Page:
- Interest in credit history. No legitimate lender is going to lend money without checking on your ability to pay it back. Even if they advertise that they specialize in those with poor credit, they’re still going to run a credit report and base their loan options on the findings.
- Search reviews online. Yelp!, the Better Business Bureau, Google Reviews and other review sites are terrific resources for vetting potential lenders. If you see multiple users tagging a business as a scam online, then it’s best to stay away.
- Complete loan terms. A legitimate lender will go over the loan terms with you and send them to you in writing too. They’ll be clear about terms.
- No upfront payment. Legitimate loan companies won’t ask for upfront payment either in cash or gift cards. This is a common tool that scammers use to get untraceable money from victims.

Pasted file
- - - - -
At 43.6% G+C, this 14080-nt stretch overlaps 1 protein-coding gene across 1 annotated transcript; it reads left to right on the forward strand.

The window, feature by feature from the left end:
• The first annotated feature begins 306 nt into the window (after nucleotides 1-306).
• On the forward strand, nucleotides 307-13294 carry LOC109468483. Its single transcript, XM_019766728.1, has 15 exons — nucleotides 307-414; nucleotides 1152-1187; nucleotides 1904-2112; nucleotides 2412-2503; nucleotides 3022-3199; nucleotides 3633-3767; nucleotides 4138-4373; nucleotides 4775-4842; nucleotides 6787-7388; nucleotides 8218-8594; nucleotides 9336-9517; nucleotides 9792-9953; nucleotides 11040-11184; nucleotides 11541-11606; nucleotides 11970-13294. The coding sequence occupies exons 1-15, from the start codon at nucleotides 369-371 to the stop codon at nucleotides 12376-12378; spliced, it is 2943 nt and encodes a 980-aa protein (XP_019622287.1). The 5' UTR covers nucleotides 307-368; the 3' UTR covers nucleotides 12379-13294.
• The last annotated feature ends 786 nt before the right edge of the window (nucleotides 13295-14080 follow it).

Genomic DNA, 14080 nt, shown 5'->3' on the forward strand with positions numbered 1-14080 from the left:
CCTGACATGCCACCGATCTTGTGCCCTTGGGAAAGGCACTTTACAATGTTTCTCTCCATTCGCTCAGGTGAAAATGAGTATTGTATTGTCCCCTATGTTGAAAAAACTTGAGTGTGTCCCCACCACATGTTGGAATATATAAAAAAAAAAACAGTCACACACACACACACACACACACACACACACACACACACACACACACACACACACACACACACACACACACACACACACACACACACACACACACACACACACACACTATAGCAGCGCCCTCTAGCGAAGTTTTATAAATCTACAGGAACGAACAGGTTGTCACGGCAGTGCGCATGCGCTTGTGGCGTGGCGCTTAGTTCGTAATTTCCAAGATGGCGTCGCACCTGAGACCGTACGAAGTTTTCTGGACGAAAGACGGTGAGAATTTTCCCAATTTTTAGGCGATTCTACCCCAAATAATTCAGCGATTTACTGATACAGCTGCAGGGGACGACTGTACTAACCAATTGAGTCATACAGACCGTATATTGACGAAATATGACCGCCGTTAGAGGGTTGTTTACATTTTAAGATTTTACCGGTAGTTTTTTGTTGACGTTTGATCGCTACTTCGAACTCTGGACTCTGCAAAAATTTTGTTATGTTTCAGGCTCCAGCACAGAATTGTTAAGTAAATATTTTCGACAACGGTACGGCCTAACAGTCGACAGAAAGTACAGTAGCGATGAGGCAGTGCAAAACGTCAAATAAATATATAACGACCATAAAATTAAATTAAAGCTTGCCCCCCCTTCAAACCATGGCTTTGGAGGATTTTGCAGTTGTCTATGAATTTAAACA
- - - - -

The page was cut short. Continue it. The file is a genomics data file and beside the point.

7 signs a lender may be a Fraud
1. The lender isn’t interested in your payment history
One of the upfront disclosures you should see is the requirement to pull your credit report before lending you money.
Reputable lenders make it clear that they’ll need to look at your credit, sometimes getting reports from all three major credit bureaus (Equifax, TransUnion and Experian). They need to know whether you have a history of paying bills on time and in full, which offers them some assurance that you’ll be just as diligent about repaying a loan.
On the other hand, the operators of loan scams aren’t really interested in timely repayment. They tend to do the opposite, seeking high-risk borrowers who are likely to fall behind on loan payments and, as a result, incur their excessively high late fees and penalties.